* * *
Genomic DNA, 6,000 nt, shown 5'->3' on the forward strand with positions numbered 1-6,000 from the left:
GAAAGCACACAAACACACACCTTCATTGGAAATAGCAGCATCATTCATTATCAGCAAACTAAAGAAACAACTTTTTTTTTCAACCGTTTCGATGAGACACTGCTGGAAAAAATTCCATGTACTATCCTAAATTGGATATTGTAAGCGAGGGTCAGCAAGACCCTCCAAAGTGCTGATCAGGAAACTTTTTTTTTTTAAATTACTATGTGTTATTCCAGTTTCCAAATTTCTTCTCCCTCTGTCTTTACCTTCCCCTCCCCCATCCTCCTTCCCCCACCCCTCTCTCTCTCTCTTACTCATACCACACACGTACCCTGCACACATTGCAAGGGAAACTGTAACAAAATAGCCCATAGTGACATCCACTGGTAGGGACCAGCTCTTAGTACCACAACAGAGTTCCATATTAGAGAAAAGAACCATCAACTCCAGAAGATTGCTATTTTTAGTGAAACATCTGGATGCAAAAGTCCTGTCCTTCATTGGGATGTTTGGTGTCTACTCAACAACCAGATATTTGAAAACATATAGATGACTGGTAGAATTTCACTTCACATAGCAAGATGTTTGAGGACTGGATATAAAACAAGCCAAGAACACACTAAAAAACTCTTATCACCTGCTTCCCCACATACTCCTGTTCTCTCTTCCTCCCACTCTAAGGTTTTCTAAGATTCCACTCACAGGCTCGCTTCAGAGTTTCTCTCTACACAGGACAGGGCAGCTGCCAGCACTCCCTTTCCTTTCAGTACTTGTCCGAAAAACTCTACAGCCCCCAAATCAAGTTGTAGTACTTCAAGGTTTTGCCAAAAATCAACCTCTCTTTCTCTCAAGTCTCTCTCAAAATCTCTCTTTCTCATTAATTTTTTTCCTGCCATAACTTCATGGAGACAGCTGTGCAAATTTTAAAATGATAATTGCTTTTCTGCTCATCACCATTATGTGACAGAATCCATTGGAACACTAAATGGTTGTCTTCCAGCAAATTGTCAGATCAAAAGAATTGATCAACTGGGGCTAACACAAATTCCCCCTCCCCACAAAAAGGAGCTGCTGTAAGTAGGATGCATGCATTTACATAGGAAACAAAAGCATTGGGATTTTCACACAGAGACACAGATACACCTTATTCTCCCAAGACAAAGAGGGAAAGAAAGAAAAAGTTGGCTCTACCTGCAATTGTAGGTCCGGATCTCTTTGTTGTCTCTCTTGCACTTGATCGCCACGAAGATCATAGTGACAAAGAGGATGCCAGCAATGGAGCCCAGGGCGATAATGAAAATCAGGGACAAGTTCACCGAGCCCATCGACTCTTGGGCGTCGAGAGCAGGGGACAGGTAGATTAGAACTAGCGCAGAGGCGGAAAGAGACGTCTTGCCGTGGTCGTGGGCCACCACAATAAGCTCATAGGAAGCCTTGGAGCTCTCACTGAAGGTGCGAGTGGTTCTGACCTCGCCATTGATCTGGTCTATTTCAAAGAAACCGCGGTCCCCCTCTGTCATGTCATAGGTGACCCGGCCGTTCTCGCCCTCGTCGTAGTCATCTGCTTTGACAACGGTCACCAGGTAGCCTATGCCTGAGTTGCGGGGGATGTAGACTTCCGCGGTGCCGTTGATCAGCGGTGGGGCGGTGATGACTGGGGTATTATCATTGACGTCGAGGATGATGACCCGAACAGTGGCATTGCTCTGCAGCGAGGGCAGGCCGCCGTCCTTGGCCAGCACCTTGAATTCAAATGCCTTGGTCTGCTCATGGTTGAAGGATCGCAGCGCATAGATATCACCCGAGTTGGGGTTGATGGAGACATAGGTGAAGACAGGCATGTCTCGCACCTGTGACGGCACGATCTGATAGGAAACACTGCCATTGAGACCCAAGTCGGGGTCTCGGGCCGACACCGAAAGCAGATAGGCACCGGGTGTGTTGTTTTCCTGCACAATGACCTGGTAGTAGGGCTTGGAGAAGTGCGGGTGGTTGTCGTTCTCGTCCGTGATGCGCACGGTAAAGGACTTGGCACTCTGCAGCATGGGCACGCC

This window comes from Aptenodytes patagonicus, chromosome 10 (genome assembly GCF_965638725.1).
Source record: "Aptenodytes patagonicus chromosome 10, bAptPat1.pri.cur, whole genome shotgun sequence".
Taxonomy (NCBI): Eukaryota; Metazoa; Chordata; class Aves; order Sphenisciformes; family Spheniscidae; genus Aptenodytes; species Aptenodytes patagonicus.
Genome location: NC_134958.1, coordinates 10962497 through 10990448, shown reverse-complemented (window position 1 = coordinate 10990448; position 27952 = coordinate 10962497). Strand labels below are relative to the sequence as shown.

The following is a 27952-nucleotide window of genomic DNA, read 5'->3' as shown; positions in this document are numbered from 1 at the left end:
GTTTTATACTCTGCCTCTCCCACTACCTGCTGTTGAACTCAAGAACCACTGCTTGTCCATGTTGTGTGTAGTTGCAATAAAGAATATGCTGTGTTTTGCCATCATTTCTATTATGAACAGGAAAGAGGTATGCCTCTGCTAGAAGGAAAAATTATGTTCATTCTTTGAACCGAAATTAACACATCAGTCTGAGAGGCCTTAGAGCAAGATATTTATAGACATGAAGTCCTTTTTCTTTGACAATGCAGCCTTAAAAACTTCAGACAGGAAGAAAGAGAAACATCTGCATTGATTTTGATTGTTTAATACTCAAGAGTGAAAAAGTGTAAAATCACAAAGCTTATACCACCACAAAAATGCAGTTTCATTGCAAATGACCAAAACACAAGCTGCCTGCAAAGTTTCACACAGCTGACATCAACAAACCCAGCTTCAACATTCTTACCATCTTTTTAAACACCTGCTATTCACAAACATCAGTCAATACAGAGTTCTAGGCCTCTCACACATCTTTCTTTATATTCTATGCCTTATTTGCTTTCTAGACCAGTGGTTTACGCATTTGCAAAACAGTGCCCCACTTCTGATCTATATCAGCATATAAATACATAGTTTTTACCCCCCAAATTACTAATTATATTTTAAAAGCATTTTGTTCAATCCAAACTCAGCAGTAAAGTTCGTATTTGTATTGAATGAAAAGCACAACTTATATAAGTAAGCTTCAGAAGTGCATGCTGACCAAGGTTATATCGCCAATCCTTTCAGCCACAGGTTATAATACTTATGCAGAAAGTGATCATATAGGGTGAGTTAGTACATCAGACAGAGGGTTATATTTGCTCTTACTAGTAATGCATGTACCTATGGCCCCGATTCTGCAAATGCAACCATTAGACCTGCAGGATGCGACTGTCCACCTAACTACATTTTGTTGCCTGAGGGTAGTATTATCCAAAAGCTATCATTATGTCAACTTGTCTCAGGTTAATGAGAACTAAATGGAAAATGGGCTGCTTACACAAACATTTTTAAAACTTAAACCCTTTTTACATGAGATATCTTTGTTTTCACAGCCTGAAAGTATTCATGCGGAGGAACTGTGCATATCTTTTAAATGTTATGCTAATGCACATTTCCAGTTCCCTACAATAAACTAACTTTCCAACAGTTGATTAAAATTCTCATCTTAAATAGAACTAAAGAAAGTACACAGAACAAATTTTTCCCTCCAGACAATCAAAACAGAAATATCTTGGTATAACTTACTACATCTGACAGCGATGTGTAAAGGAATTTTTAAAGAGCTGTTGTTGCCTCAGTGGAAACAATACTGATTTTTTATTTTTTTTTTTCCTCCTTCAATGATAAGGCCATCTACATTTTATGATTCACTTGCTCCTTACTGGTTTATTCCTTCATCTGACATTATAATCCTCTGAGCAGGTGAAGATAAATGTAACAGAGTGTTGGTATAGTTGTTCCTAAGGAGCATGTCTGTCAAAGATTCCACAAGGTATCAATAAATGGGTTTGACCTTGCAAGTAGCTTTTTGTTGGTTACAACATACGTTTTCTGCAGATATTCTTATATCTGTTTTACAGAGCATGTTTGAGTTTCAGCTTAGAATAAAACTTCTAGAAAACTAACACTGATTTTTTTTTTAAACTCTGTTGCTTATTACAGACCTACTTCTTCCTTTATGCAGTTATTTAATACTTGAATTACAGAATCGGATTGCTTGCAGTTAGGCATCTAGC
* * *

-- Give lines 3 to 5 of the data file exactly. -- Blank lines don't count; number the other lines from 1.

This window comes from Aptenodytes patagonicus, chromosome 10 (genome assembly GCF_965638725.1).
Source record: "Aptenodytes patagonicus chromosome 10, bAptPat1.pri.cur, whole genome shotgun sequence".
Taxonomy (NCBI): Eukaryota; Metazoa; Chordata; class Aves; order Sphenisciformes; family Spheniscidae; genus Aptenodytes; species Aptenodytes patagonicus.